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What is in a name? Historicizing and beyond the identity discourses on Cameroonianness and Anglophoneness in bilingual Cameroon

NF Awasom


There is a heated controversy among scholars and Anglophone activists today as to who an Anglophone or better still an ‘authentic' Anglophone is or should be in bilingual Cameroon. It is demonstrated in this paper that the assertion of Cameroonianness during the British colonial period and Anglophoneness in multiple forms in the postcolonial period is nothing short of identity nomenclatures and nationalism of a people intended to serve as a distinct label to escape or protest marginalisation in larger polities in which they were or are minorities. The adoption of different names by Anglophones as a manifestation of their Anglophoneness in the post colony is therefore essentially political. One's Anglophoneité as opposed to one's Francophoneité1 is centred on the question of the recognition, identity, citizenship and statehood of a people that developed over generations. The Anglophone minority in Cameroon do not want every Cameroonian who speaks English or has Anglophone upbringing to pass for an Anglophone because of the fear of losing their identity and claims. This restrictive form of Anglophone nationalism challenges the ideals of the African Union.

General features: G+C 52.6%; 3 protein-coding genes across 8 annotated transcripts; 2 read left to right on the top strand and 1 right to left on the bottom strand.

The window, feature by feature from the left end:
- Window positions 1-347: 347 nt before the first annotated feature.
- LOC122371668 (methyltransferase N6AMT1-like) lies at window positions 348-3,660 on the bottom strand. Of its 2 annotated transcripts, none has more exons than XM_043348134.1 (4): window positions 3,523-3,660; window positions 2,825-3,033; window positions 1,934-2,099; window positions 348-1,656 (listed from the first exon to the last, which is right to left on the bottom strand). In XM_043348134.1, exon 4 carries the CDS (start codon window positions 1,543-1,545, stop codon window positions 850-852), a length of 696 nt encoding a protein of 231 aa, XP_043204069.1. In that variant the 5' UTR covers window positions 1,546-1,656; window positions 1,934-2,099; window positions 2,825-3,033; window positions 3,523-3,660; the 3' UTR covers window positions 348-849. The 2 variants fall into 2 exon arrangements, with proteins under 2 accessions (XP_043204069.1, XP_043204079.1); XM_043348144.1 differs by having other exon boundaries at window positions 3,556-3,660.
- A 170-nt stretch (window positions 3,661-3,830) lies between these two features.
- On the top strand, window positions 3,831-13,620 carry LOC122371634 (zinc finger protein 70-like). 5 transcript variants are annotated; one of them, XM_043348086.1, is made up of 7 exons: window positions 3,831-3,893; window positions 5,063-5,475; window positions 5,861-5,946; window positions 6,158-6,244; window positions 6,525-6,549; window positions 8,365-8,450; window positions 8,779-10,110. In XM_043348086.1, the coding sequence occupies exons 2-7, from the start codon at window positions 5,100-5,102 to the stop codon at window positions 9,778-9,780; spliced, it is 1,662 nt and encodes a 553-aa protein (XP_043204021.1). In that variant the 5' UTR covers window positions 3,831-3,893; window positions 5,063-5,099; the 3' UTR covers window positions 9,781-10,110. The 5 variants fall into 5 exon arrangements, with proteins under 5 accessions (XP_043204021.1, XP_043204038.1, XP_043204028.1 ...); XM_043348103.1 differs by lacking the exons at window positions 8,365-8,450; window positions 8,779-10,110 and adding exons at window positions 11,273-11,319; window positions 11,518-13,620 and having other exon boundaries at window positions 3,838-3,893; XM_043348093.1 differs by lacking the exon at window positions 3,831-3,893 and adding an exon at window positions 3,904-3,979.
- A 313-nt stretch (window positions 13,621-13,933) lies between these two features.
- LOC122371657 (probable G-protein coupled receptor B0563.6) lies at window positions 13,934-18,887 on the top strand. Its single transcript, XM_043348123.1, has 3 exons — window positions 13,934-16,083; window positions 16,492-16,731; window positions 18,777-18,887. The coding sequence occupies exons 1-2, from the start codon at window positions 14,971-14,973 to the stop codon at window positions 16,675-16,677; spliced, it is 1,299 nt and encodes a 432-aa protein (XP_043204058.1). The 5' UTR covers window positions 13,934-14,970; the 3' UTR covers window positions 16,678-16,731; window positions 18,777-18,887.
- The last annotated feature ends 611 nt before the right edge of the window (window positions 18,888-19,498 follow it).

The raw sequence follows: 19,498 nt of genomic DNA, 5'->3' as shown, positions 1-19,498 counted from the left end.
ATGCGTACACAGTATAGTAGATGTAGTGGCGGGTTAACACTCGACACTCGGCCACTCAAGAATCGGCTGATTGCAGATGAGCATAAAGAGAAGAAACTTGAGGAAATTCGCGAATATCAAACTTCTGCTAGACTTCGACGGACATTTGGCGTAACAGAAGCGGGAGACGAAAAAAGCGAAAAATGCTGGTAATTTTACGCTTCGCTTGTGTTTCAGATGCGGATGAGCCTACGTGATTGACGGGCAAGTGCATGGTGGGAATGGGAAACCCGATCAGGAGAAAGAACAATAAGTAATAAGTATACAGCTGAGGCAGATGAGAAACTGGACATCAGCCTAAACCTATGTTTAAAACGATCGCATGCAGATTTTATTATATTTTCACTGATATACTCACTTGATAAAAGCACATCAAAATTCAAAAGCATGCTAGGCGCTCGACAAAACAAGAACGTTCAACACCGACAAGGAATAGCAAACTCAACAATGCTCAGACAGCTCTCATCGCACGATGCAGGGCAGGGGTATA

Lagos Historical Review Vol. 6, 2006: 61-90